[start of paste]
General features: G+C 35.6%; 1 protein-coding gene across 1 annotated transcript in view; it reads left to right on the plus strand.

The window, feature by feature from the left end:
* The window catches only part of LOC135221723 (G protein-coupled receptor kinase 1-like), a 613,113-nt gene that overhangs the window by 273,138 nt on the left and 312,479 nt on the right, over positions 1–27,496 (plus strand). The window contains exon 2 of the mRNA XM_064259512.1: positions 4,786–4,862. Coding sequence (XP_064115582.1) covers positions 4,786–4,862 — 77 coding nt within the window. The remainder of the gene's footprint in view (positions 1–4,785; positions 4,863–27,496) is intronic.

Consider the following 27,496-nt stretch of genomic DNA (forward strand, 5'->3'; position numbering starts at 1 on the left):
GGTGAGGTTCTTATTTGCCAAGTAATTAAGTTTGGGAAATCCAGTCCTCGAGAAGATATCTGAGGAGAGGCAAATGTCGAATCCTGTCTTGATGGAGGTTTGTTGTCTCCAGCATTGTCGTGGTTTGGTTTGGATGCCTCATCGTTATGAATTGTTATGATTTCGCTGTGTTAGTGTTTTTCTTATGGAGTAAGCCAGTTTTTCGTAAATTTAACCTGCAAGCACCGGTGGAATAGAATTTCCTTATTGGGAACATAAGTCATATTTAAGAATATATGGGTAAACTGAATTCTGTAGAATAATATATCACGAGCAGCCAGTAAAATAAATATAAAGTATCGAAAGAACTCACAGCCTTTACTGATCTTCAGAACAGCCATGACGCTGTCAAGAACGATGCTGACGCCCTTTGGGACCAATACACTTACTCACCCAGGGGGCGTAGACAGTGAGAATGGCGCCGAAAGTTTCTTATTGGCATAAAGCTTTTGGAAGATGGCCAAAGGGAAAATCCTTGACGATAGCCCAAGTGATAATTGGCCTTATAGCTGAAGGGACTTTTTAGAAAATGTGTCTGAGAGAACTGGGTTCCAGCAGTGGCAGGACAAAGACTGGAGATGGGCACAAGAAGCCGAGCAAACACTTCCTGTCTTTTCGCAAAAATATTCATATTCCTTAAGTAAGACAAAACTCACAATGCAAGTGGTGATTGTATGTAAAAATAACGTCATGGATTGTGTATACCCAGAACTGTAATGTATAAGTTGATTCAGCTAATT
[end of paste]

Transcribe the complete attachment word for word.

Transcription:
General features: G+C 35.6%; 1 protein-coding gene across 1 annotated transcript in view; it reads left to right on the plus strand.

The window, feature by feature from the left end:
* The window catches only part of LOC135221723 (G protein-coupled receptor kinase 1-like), a 613,113-nt gene that overhangs the window by 273,138 nt on the left and 312,479 nt on the right, over positions 1–27,496 (plus strand). The window contains exon 2 of the mRNA XM_064259512.1: positions 4,786–4,862. Coding sequence (XP_064115582.1) covers positions 4,786–4,862 — 77 coding nt within the window. The remainder of the gene's footprint in view (positions 1–4,785; positions 4,863–27,496) is intronic.

Consider the following 27,496-nt stretch of genomic DNA (forward strand, 5'->3'; position numbering starts at 1 on the left):
GGTGAGGTTCTTATTTGCCAAGTAATTAAGTTTGGGAAATCCAGTCCTCGAGAAGATATCTGAGGAGAGGCAAATGTCGAATCCTGTCTTGATGGAGGTTTGTTGTCTCCAGCATTGTCGTGGTTTGGTTTGGATGCCTCATCGTTATGAATTGTTATGATTTCGCTGTGTTAGTGTTTTTCTTATGGAGTAAGCCAGTTTTTCGTAAATTTAACCTGCAAGCACCGGTGGAATAGAATTTCCTTATTGGGAACATAAGTCATATTTAAGAATATATGGGTAAACTGAATTCTGTAGAATAATATATCACGAGCAGCCAGTAAAATAAATATAAAGTATCGAAAGAACTCACAGCCTTTACTGATCTTCAGAACAGCCATGACGCTGTCAAGAACGATGCTGACGCCCTTTGGGACCAATACACTTACTCACCCAGGGGGCGTAGACAGTGAGAATGGCGCCGAAAGTTTCTTATTGGCATAAAGCTTTTGGAAGATGGCCAAAGGGAAAATCCTTGACGATAGCCCAAGTGATAATTGGCCTTATAGCTGAAGGGACTTTTTAGAAAATGTGTCTGAGAGAACTGGGTTCCAGCAGTGGCAGGACAAAGACTGGAGATGGGCACAAGAAGCCGAGCAAACACTTCCTGTCTTTTCGCAAAAATATTCATATTCCTTAAGTAAGACAAAACTCACAATGCAAGTGGTGATTGTATGTAAAAATAACGTCATGGATTGTGTATACCCAGAACTGTAATGTATAAGTTGATTCAGCTAATT